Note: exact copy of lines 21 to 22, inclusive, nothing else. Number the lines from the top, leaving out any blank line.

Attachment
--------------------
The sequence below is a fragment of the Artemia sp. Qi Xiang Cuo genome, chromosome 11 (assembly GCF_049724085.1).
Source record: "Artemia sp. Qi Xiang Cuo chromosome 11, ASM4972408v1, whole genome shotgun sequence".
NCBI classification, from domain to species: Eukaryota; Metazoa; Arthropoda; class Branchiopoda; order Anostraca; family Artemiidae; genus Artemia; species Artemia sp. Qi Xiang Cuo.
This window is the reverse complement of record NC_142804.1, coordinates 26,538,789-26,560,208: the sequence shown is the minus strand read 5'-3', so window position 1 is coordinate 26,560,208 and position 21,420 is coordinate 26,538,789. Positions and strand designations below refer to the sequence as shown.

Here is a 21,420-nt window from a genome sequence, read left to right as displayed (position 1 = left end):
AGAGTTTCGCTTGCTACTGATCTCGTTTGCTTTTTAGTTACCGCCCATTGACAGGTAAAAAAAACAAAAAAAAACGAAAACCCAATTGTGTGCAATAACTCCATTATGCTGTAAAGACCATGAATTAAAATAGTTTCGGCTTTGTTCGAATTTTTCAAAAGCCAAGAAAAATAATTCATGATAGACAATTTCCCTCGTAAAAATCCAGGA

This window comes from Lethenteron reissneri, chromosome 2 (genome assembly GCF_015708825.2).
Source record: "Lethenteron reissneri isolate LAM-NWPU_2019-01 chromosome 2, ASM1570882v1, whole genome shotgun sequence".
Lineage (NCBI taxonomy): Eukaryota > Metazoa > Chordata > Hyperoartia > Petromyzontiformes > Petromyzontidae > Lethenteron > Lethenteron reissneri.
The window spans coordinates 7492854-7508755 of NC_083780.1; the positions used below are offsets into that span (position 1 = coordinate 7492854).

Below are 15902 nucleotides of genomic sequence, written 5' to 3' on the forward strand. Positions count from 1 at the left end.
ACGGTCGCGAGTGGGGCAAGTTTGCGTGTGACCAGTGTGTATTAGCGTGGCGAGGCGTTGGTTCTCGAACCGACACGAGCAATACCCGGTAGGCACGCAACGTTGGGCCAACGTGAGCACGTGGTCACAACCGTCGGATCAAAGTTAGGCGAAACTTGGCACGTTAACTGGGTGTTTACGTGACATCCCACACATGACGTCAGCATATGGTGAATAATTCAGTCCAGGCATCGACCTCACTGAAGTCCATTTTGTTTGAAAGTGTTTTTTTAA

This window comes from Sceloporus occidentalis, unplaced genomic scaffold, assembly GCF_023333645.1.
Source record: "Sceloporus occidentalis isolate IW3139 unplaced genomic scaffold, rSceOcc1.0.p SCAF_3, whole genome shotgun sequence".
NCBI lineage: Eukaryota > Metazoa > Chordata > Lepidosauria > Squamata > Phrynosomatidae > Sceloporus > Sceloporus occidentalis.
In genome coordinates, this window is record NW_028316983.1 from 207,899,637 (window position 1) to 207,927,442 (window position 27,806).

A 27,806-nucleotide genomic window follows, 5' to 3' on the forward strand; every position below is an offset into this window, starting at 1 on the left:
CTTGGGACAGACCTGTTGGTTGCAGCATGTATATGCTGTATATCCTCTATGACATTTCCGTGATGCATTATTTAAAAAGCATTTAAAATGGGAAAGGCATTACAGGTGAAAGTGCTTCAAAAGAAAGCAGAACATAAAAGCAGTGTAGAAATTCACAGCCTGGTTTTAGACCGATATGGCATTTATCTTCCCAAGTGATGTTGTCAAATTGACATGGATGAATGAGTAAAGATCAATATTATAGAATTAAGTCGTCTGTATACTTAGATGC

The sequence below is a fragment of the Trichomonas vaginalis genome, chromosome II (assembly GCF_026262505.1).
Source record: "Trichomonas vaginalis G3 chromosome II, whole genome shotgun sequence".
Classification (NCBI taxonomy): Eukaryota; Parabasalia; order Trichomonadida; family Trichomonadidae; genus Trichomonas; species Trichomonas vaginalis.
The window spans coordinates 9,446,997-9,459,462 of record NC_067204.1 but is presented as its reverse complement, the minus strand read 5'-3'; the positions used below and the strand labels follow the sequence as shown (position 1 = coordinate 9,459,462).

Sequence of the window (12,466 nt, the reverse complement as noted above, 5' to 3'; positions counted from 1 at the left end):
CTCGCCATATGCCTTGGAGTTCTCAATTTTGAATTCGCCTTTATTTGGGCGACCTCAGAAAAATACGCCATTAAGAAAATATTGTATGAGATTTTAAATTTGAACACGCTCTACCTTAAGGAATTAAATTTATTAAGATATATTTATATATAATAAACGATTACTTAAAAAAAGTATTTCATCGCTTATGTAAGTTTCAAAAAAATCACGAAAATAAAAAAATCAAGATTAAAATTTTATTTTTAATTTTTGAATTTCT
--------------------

Classification (NCBI taxonomy): Eukaryota; Parabasalia; order Trichomonadida; family Trichomonadidae; genus Trichomonas; species Trichomonas vaginalis.
The window spans coordinates 9,446,997-9,459,462 of record NC_067204.1 but is presented as its reverse complement, the minus strand read 5'-3'; the positions used below and the strand labels follow the sequence as shown (position 1 = coordinate 9,459,462).